Table 2. Global Area of Biotech Crops in 2015 and 2016: by Country (million hectares)

Rank Country 2015 2016
1 USA* 70.9 72.9
2 Brazil* 44.2 49.1
3 Argentina* 24.5 23.8
4 Canada* 11.0 11.6
5 India* 11.6 10.8
6 Paraguay* 3.6 3.6
7 Pakistan* 2.9 2.9
8 China* 3.7 2.8
9 South Africa* 2.3 2.7
10 Uruguay* 1.4 1.3
11 Bolivia* 1.1 1.2
12 Australia* 0.7 0.9
13 Philippines* 0.7 0.8
14 Myanmar* 0.3 0.3
15 Spain* 0.1 0.1
16 Sudan* 0.1 0.1
17 Mexico* 0.1 0.1
18 Colombia* 0.1 0.1
19 Vietnam <0.1 <0.1
20 Honduras <0.1 <0.1
21 Chile <0.1 <0.1
22 Portugal <0.1 <0.1
23 Bangladesh <0.1 <0.1
24 Costa Rica <0.1 <0.1
25 Slovakia <0.1 <0.1
26 Czech Republic <0.1 <0.1
  Total 181.5 179.7

*Biotech mega-countries which grew more than 50,000 hectares, or more.
**Rounded-off to the nearest hundred thousand.

Source: ISAAA, 2016.

Global Adoption of Biotech Soybean, Maize, Cotton, and Canola

The most planted biotech crops in 2016 were soybean, maize, cotton, and canola. Although there was only 1% increase in the planting of biotech soybean, it maintained its high adoption rate of 50% of the global biotech crops or 91.4 million hectares. This area is 78% of the total soybean production worldwide (Figure 3).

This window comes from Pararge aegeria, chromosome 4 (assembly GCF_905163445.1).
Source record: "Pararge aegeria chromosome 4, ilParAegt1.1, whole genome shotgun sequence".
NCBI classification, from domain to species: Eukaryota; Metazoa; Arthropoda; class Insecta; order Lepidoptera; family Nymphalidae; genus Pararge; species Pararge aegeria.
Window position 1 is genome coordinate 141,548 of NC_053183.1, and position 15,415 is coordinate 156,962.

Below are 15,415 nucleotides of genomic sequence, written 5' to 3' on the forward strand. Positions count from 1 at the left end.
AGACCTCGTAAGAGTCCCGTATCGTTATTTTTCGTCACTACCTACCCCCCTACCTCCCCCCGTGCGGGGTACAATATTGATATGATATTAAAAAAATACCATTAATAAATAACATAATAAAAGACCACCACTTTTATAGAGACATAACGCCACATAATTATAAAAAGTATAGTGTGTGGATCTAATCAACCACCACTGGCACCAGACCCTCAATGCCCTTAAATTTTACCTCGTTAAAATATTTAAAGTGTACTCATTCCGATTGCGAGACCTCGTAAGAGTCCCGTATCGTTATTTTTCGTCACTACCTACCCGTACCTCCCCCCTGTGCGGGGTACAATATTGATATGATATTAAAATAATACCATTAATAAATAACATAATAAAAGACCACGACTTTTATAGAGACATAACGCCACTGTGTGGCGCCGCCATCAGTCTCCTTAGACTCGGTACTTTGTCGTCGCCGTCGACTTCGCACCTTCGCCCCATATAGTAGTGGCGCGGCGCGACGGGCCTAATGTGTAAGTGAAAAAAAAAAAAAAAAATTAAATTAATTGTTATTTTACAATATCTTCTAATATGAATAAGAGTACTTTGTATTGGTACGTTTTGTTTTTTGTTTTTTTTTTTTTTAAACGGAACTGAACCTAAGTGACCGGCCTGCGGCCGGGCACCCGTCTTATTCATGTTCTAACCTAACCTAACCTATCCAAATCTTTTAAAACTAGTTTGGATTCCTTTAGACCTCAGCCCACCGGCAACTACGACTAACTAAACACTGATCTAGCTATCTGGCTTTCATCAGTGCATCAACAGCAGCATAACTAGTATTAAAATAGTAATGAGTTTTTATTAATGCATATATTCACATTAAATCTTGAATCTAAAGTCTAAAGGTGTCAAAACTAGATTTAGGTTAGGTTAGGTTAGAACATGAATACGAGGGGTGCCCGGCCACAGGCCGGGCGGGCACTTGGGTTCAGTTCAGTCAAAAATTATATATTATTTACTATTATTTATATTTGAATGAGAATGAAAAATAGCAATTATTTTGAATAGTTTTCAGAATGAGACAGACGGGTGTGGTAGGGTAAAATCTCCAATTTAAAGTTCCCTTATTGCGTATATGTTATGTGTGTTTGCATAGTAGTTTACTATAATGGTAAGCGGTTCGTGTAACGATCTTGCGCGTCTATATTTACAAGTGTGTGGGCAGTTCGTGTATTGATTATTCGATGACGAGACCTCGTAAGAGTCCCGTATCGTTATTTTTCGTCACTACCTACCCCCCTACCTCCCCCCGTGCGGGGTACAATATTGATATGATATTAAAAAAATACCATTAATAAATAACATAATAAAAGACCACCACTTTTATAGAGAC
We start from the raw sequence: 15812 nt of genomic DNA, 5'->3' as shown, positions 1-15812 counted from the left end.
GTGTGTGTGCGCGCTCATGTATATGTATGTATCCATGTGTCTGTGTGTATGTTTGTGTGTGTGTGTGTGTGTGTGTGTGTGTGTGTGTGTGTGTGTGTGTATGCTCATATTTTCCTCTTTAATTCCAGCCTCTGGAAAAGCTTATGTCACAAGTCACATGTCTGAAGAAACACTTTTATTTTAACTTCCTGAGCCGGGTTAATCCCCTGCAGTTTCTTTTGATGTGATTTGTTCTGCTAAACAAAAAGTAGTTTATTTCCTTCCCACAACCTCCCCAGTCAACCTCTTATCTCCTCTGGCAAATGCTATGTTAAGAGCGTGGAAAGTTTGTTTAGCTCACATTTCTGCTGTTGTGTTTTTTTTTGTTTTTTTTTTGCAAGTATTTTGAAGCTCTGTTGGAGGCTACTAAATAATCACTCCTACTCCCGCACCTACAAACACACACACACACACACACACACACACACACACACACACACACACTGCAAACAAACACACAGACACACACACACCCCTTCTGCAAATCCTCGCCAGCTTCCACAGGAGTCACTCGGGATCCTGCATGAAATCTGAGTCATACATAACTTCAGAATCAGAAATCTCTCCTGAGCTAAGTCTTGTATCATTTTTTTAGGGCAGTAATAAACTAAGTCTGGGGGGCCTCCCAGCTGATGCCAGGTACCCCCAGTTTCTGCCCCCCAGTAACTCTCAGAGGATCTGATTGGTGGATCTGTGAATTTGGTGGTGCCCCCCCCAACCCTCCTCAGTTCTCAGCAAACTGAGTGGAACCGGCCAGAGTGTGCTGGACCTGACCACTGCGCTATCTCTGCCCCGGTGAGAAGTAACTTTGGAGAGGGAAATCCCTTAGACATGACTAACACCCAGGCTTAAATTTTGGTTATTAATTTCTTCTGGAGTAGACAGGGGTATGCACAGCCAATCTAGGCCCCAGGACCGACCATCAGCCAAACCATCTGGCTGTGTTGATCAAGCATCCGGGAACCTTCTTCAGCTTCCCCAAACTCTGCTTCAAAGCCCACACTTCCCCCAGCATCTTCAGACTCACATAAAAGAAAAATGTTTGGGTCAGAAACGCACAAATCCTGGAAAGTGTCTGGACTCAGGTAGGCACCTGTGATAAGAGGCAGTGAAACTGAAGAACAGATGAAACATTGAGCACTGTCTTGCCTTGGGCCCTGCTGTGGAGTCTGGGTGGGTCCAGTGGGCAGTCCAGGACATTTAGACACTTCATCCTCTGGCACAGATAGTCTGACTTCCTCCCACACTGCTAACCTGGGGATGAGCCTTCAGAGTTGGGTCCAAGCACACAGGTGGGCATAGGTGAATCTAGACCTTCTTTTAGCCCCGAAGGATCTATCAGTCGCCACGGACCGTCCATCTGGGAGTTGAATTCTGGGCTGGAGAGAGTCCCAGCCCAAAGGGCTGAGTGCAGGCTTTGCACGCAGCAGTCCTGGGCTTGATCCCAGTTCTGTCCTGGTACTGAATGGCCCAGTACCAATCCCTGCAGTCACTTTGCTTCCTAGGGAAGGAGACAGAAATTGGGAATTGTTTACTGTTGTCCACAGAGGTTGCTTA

A significant increase of 13% was recorded for the global adoption rate of biotech maize from 2015. Biotech maize occupied 60.6 million hectares globally, which was 64% of the global maize production in 2016.

Biotech cotton was planted to 22.3 million hectares in 2016, which indicates a decrease by 7% from 2015. This reduction is attributed to the low global cotton prices, which also affected the global planting of non-biotech cotton. 

Biotech canola increased by 1% from 8.5 million hectares in 2015 to 8.6 million hectares in 2016. This raise is attributed to the marginal increases in biotech canola plantings in the USA, Canada, and Australia, addressing the demand for edible oil.